By Claire Bischoff
“Mom!” At the sound of my four-year-old’s voice, my eyes snapped open. “It’s your turn.” Turns out I had fallen asleep sitting up in the middle of our checker game, in the middle of the living room, in the middle of the day. With an internal promise to allow myself to take a nap once my son went down for his, we finished the checker game (with me struggling to keep my eyes open the whole way), I read him a few books, and then I tucked him in for his nap.
Then, rather than take the nap my almost 30-week pregnant body was craving, I started playing Candy Crush on my husband’s old iPhone, a phone with so many cracks in the face that you sometimes can’t get certain finger swipes to work. I told myself I would play “just one game” before lying down for a nap. Thirty minutes later, I admitted to myself that I would keep playing until the game locked me out for the day and that I would not have time for a nap before we had to pick my older son up from school. Even as I was playing, a line from the book of Romans kept cycling through my brain: “I do not understand my own actions. For I do not do what I want…”(Romans 7:15).
I am a bit perplexed by my seeming addiction to Candy Crush, as I have never been a “gamer” in any sense of this term. In Romans, Paul goes on to write: “For I do not do the good I want, but the evil I do not want is what I do. Now if I do what I do not want, it is no longer I that do it, but sin that dwells within me” (Romans 7:19-20). Certainly, it might be going a bit far to call an innocuous game like Candy Crush “evil” and to relegate my playing of it to the realm of sin. And yet countless times over the past month, I have found myself, phone in hand, playing this game even though I was not really enjoying it or using it to avoid facing head on parts of my life (emotions, relationships, arduous tasks) that would have been better dealt with now instead of in that ever-receding future of “when I beat the next level.” Inasmuch as there are times when I am swiping away, yet not feeling in control, I wonder whether concepts like sin and evil, which have fallen out of favor in many Christian contexts, might be of use in understanding our complex relationships to the (addictive) media of our time.
And yet even as I contemplate kicking the habit for good, or at least taking a good long fast from it, I do not want to be too hard on myself. If I have learned anything in my work this past year to heal from an eating disorder, it is that the behaviors that turn out to be maladaptive in the long-term often start as our well-meaning, albeit doomed, attempts to meet our very real needs. So while Candy Crush is currently getting in the way of writing projects that are past deadlines and actually connecting with my husband (instead of the parallel playing on our respective devices that marks many evenings in our house), at the beginning, I wanted to be playing it. I was attracted to it for some reason. So what needs did this downloadable phenomenon meet in my life?
I feel more than a bit sheepish admitting this, but the first thing I get out of this game is a sense of accomplishment. I actually feel proud when I get past a level that has been giving me a hard time. Conversely, in my work as a part-time stay-at-home mom and part-time adjunct professor, I very rarely feel accomplished. The endless cycle of clothes to be washed and folded, meals to be cooked and served, and surfaces to be cleared and cleaned leaves me exhausted and overwhelmed, not proud and satisfied. Just as I am ready to pat myself on the back for coming up with a creative solution to a recurring problem with my sons at home, a new developmental conundrum sneaks up to bite me in the you-know-what, leaving me with the sense that I am always behind the learning curve of parenting. And in my teaching I strive to be an engaging and relevant presence in class and on discussion boards, but I rarely get to see the growth that may result from the seeds that are planted in my courses. In this sense, my Candy Crush habit may be signaling that I need to find a leisure activity that would bring me true enjoyment (rather than mind-numbing, time-passing lethargy) and a much needed sense of getting something done well.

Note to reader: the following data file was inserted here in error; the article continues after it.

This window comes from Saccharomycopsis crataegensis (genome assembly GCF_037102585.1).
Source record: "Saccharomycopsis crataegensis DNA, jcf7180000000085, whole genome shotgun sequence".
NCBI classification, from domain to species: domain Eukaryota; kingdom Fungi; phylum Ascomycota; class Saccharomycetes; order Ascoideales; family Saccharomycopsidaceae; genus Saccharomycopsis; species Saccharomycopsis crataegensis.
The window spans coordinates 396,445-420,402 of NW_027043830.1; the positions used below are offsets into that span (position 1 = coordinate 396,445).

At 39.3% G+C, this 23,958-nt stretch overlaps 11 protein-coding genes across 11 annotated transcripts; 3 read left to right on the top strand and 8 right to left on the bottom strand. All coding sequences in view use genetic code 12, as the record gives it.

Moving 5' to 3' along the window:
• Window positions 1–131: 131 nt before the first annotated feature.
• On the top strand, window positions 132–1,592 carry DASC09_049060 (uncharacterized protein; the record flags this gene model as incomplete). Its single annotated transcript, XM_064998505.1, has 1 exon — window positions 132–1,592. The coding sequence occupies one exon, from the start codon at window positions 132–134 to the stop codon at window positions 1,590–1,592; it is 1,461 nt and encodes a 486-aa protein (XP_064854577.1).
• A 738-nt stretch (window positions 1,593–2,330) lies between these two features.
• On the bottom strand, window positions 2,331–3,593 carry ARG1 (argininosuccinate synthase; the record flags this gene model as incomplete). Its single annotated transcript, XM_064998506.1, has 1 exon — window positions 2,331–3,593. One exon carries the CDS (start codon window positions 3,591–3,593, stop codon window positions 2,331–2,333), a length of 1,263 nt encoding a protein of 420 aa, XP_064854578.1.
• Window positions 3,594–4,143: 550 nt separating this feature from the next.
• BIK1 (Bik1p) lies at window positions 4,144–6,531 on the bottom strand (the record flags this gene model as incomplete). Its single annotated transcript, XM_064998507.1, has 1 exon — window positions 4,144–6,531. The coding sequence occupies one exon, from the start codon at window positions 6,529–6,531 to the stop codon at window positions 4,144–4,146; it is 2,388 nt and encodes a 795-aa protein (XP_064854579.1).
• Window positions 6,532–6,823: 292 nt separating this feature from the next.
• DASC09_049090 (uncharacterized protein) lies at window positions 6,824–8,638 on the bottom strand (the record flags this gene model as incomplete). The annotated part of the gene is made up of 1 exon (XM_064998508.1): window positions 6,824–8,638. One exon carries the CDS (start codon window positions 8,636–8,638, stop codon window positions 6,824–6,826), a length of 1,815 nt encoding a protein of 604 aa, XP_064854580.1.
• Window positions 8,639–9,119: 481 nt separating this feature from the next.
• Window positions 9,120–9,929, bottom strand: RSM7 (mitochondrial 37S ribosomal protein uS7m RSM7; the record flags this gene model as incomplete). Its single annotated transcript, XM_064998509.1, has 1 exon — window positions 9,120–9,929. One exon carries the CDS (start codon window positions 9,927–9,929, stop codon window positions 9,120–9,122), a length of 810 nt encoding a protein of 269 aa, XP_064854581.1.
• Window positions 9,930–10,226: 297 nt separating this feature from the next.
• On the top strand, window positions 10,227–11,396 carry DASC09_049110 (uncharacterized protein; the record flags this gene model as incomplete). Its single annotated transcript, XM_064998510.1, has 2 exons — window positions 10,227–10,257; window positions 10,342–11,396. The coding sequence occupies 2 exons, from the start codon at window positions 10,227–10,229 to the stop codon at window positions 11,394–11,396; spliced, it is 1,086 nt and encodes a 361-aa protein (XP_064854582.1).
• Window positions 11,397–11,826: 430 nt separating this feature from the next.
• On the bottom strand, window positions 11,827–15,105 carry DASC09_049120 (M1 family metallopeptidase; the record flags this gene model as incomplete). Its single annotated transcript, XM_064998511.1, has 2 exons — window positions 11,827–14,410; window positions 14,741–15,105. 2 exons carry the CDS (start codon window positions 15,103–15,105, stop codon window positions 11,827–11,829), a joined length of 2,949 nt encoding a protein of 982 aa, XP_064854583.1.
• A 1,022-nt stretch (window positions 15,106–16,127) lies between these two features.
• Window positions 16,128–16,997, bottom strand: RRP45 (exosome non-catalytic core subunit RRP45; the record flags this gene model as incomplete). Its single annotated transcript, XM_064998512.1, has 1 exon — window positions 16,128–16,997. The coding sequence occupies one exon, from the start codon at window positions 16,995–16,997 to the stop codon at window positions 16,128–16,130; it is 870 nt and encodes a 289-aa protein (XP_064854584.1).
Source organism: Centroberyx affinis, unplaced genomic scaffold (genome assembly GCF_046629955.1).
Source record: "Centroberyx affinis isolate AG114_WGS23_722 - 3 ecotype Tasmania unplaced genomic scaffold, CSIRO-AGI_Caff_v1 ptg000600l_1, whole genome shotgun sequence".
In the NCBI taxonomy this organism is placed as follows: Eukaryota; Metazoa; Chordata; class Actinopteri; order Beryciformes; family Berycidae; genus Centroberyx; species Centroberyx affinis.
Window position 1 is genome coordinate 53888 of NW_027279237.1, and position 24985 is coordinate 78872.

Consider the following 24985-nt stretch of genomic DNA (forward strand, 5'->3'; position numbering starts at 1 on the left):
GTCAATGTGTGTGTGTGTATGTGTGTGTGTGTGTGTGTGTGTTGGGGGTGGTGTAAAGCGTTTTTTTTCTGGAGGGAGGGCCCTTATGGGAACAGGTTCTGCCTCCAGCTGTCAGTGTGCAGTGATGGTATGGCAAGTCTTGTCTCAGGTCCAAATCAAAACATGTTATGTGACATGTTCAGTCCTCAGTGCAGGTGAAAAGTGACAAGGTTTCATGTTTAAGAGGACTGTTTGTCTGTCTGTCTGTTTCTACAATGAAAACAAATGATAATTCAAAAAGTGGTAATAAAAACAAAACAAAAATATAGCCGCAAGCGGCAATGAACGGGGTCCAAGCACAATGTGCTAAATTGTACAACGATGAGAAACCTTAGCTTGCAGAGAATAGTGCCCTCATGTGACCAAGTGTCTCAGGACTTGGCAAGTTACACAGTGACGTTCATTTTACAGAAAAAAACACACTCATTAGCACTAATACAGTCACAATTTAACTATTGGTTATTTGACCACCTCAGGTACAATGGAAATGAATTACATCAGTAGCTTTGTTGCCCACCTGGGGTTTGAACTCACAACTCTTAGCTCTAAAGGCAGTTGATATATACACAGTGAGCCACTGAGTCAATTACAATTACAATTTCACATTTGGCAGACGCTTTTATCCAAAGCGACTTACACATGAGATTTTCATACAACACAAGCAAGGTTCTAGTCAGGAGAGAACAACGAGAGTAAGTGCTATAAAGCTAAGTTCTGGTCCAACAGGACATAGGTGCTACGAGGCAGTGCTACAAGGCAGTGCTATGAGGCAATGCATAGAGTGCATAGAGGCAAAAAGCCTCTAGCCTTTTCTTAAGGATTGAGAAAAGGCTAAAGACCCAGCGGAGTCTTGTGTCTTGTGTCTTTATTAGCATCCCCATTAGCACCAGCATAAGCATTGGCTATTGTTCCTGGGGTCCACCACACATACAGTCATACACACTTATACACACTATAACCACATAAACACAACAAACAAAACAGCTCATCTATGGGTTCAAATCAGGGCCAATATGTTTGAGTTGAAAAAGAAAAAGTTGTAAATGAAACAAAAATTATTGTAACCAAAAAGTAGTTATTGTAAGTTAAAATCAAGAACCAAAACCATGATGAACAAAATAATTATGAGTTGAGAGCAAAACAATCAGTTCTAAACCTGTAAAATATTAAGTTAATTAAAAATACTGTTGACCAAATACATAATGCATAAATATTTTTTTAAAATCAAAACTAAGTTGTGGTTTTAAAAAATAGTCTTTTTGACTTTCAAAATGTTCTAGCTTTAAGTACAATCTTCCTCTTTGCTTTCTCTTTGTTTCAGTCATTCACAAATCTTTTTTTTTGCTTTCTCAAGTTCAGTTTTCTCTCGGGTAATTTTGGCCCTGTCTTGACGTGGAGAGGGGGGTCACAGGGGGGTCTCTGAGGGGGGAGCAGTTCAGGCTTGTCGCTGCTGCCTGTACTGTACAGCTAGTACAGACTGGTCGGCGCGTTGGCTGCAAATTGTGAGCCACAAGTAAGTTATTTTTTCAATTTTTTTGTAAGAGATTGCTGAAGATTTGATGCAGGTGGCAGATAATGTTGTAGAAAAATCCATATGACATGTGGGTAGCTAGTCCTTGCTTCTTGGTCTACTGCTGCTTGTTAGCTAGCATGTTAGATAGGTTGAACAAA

Second, playing this game gives me a much needed excuse to rest and do (next to) nothing. As I suppose is the case for many parents, I often feel as if my whole day is dominated by to do’s. If my sons unexpectedly decide to play cooperatively together, I pay a few bills. If I somehow finish grading student papers before the meter on the baby-sitter runs out, I catch up on laundry. And this sense of always having something to do is only reinforced by being part of the academy, where the ideal is that we constantly are researching, writing, and presenting (and maybe even improving our teaching). Both as a parent and an academic, I have not learned well how to rest or how to appreciate doing nothing as something positive rather than a sign of my lack of self worth. In this sense, what I need is not more time to play Candy Crush but rather a practice of keeping Sabbath to help me resist my tendency toward too much work. While it seems unimaginable to cease from work for one whole day a week (what would I do with my children?), it may be possible to practice a daily and abbreviated Sabbath with the purpose of more actively giving myself permission to just be.
I hold out hope that as I seek other ways to feel accomplished and attend more to the place of rest and true leisure in my life, the hold Candy Crush has on me will lessen and eventually fall be the wayside completely.
by Claire Bischoff